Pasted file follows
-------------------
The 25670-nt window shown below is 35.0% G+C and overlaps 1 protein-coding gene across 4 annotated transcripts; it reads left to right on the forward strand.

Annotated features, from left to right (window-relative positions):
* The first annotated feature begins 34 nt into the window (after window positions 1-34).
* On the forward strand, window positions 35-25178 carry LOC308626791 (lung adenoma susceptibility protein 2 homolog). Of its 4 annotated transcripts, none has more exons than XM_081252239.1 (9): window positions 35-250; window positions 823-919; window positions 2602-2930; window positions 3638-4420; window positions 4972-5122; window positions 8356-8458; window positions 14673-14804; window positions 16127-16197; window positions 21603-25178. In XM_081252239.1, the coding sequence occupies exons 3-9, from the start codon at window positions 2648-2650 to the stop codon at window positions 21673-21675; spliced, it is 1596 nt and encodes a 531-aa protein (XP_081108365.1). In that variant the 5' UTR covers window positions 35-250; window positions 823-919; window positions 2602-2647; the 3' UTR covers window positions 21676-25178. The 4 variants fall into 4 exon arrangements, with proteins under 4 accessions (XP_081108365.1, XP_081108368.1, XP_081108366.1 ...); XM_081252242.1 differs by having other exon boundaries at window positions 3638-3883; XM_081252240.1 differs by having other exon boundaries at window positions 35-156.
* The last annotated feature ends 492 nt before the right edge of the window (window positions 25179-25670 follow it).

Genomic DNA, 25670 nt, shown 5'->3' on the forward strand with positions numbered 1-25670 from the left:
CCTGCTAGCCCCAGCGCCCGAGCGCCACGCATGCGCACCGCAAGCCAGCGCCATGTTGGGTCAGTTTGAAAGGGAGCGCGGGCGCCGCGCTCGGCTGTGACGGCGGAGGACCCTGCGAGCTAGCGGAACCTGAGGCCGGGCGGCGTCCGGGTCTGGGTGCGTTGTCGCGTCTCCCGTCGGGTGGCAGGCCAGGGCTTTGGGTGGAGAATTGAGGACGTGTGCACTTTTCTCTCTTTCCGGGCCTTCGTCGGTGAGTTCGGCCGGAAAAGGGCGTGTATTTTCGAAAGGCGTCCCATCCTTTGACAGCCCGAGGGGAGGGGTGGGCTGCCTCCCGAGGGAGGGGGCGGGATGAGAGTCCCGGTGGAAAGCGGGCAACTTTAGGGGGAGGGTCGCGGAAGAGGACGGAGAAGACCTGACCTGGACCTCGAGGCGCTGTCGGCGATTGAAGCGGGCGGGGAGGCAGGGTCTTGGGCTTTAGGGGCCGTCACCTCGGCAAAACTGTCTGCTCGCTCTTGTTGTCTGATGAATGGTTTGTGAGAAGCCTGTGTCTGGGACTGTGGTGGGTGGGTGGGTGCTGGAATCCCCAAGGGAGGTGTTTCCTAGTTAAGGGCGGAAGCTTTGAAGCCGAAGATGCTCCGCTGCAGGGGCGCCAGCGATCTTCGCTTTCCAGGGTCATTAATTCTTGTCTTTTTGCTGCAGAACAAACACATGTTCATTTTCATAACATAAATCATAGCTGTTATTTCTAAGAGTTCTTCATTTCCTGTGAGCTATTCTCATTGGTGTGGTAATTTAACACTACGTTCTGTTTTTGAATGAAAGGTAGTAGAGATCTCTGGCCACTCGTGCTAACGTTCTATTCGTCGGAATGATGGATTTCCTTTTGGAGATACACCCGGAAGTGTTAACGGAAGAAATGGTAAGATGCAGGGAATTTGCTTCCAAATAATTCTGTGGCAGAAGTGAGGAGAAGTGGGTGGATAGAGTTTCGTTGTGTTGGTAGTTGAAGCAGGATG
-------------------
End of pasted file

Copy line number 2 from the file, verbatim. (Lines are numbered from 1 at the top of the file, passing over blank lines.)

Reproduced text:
Annotated features, from left to right (window-relative positions):